D O C . 3 1 I D E A S A N D M E T H O D S 1 3 7

If we know the laws of nature with respect to a (gravitation-free) system , then

we can by mere transformation learn the laws relative to , i.e., we learn about

the physical properties of a gravitational field by means of a purely speculative

method. At its basis here is the hypothesis that the principle of relativity also holds

in reference to coordinate systems that are mutually accelerated to each other, and

that the physical properties of space that rule relative to are completely equiv-

alent to a gravitational field (hypothesis of

equivalence).[38]

The generalization of the principle of relativity, therefore, points to a speculative

way of investigating the properties of the gravitational field.

Because all bodies in a gravitational field have the same fall, a stimulus arose

that pointed with irresistible force toward a generalization of the principle of rela-

tivity. 〈Consequently, it is necessary to point out that this result (of the equivalence

hypothesis) is supported with extraordinary precision, in particular by the tests

made by Eötvös. This is based upon the following consideration.〉 This experimen-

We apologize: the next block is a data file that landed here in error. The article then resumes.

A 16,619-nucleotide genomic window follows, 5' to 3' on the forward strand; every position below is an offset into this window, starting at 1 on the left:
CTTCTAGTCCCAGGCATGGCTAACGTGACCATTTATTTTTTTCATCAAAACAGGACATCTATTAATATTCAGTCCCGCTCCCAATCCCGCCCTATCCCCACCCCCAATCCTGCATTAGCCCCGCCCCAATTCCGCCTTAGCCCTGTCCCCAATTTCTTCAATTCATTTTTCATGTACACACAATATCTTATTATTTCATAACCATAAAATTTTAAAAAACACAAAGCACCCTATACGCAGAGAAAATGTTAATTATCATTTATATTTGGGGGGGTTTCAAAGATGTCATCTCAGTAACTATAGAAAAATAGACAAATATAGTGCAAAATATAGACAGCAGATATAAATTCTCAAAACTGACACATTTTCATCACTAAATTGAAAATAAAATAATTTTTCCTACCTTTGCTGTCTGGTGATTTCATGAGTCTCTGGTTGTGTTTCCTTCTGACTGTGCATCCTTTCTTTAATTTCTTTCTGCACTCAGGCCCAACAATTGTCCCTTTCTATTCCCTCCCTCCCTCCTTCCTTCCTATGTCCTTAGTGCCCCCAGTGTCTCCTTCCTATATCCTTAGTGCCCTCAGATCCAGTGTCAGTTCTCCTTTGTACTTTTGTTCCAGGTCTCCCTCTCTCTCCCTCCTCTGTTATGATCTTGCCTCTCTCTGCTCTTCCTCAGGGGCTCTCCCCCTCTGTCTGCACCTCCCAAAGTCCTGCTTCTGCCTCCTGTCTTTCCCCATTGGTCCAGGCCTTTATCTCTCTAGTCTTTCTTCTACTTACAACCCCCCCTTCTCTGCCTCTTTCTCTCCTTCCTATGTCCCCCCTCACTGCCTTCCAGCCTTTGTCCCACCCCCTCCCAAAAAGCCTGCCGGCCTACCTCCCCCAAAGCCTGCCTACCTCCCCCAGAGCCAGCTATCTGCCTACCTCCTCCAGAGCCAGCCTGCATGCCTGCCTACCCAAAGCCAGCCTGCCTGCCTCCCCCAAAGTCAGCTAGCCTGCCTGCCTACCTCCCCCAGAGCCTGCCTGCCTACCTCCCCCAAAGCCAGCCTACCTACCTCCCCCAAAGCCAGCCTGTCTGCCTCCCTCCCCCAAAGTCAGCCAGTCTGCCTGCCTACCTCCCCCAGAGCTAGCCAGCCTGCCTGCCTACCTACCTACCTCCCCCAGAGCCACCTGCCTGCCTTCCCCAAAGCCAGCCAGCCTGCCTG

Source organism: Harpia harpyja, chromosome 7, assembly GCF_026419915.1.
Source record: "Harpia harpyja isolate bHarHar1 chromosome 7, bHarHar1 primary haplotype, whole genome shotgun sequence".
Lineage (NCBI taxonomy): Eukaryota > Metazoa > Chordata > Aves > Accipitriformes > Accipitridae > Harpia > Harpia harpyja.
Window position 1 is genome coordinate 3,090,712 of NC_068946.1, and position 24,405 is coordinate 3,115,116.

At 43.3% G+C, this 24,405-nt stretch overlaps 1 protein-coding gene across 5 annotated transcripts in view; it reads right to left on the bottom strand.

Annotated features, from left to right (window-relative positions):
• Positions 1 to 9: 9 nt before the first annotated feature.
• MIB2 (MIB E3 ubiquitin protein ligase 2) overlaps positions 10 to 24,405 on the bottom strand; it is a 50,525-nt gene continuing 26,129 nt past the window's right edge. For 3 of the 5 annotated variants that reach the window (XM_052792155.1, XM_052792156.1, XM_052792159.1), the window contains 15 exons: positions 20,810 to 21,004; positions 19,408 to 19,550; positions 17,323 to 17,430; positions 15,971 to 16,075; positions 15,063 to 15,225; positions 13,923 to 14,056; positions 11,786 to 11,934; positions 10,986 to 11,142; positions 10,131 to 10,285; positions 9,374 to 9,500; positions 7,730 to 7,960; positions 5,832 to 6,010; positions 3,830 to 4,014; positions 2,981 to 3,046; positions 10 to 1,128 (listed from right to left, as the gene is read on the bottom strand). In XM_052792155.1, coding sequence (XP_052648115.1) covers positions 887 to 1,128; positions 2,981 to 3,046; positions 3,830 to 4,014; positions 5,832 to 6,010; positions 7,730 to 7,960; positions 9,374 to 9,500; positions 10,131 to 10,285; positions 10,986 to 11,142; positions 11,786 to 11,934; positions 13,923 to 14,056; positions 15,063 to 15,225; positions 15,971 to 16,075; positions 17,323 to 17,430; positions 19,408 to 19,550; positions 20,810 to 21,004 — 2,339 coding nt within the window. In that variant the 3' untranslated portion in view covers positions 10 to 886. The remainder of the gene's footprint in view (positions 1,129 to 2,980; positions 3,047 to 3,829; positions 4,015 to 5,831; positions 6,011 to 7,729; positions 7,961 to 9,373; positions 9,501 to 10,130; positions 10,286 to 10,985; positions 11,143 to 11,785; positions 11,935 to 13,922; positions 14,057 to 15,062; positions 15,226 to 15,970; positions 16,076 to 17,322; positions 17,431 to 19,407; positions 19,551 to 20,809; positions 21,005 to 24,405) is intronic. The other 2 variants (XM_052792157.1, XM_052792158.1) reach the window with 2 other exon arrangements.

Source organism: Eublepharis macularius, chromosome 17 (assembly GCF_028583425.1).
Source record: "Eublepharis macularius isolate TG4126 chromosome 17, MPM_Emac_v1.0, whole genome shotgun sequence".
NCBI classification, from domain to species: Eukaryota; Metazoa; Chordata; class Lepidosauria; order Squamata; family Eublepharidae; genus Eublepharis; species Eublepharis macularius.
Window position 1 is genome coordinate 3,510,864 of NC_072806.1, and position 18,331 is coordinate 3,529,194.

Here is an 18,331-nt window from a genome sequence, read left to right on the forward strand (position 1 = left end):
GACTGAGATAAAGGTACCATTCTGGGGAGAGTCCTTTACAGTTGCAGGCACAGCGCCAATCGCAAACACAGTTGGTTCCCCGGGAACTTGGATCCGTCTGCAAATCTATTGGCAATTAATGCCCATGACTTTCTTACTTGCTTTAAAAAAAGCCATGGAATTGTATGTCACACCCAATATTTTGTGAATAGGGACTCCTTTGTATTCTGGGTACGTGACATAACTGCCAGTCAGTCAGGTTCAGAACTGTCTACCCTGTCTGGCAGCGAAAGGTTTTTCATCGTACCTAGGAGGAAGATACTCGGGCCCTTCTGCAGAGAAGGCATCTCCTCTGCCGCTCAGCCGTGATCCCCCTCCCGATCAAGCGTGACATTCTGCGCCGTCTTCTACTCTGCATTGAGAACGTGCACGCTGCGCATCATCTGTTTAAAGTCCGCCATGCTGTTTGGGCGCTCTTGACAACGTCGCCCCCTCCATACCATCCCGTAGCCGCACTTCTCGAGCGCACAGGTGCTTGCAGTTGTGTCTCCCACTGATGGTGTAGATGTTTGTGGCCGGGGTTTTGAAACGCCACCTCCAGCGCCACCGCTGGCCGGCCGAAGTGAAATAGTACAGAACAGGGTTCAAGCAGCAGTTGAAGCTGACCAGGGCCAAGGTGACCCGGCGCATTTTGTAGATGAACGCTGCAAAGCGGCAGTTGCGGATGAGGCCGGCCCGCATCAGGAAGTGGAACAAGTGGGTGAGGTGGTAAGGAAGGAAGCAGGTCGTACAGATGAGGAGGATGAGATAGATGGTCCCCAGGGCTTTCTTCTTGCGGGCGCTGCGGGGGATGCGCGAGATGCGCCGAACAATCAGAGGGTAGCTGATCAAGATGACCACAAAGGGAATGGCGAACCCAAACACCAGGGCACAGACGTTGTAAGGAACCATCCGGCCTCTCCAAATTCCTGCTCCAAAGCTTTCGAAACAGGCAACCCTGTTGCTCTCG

tal fact can also be phrased in a second especially remarkable form. According to

Newton’s law of motion, the fall of a body occurs according to the equation

On the other hand,

In these equations “inertial mass” means the mass that is responsible for the inertial

reaction of the body, “gravitational mass” is the constant responsible for the influ-

ence of the gravitational field on the same body—two constants which by defini-

tion are completely independent of each other. From both equations together fol-

lows

In order to keep the experimentally confirmed law

valid, it must also be true that

K

K′

K′

(inertial mass) (acceleration in fall)

(gravitational force of the earth). =

×

(gravitational force of the earth)

(intensity of the gravitational field) (gravitational mass). × =

(inertial mass) (acceleration in fall) ×

(gravitational mass) (intensity of the gravitational

field).

× =

(acceleration in fall) (intensity of the gravitational field) =